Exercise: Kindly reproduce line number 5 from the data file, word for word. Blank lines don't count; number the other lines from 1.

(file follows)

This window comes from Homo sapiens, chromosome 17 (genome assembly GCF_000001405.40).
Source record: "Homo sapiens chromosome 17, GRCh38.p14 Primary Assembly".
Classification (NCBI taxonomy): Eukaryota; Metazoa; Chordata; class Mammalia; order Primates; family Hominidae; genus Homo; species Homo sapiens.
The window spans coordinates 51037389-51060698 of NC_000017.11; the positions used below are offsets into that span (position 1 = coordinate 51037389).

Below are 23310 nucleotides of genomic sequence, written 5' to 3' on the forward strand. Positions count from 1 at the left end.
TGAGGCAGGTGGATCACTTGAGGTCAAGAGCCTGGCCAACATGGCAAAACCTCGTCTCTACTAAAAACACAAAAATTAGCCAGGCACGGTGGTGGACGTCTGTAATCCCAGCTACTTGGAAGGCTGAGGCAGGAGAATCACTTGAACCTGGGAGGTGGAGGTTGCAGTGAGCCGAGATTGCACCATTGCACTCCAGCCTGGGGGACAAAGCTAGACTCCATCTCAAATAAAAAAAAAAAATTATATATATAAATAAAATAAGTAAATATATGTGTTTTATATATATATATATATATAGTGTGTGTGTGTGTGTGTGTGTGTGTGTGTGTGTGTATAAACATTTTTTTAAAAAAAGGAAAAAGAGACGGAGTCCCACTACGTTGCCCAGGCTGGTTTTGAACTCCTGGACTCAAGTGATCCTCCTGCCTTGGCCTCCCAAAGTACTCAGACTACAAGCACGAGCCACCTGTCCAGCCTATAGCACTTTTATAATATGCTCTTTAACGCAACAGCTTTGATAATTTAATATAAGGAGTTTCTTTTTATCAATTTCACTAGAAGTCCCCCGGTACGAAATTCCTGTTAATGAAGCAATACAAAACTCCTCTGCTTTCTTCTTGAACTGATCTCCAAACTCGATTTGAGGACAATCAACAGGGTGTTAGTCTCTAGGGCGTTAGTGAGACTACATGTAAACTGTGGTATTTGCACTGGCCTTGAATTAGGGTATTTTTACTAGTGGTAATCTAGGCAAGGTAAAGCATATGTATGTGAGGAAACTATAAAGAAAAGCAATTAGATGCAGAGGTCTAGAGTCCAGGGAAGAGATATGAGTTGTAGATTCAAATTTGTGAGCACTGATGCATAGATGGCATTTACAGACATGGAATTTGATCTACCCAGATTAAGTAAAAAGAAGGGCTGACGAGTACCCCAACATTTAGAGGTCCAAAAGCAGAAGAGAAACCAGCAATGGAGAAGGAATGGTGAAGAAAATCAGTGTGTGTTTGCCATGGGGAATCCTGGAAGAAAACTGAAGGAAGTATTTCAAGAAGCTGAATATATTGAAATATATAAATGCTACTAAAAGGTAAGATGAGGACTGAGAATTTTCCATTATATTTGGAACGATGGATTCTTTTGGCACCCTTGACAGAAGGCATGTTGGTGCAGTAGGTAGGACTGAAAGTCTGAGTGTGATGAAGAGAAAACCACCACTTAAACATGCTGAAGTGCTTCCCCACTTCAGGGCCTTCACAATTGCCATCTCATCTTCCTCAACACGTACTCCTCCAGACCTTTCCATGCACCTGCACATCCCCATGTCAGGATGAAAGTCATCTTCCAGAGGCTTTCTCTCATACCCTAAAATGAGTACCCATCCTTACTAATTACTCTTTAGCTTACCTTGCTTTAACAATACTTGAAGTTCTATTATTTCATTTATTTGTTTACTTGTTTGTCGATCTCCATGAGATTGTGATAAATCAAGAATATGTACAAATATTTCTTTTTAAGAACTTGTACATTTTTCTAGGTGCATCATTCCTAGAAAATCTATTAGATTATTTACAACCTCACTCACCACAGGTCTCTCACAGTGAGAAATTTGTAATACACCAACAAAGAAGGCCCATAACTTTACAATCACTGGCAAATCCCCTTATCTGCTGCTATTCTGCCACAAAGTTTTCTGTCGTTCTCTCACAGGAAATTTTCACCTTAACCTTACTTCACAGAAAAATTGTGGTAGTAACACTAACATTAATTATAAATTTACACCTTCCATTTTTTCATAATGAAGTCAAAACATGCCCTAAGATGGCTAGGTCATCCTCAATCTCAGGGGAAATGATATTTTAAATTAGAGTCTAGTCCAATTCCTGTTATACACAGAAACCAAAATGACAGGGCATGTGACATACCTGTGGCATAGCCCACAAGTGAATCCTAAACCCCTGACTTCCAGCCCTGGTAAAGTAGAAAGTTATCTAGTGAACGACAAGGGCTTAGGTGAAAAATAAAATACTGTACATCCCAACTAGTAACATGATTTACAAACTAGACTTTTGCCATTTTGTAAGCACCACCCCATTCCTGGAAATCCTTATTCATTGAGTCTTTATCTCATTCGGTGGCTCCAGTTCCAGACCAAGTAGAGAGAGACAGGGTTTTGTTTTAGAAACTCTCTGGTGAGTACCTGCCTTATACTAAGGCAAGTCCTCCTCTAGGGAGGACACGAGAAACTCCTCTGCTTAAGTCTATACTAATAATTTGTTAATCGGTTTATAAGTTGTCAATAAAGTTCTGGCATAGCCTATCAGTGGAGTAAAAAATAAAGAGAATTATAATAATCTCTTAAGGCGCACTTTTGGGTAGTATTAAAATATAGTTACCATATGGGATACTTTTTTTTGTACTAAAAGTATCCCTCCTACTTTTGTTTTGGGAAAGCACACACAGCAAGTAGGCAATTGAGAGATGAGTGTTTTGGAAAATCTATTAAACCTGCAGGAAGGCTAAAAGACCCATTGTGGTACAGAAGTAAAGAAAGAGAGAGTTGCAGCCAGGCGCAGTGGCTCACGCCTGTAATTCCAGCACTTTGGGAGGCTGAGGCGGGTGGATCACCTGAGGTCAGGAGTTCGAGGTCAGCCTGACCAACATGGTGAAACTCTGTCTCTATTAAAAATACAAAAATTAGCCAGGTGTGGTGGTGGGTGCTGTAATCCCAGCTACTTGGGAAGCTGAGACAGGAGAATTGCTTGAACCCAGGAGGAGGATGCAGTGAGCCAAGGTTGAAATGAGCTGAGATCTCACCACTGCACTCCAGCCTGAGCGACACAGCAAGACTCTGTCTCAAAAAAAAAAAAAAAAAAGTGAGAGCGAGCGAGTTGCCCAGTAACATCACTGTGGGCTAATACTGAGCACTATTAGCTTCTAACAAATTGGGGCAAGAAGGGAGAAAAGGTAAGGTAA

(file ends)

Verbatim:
Below are 23310 nucleotides of genomic sequence, written 5' to 3' on the forward strand. Positions count from 1 at the left end.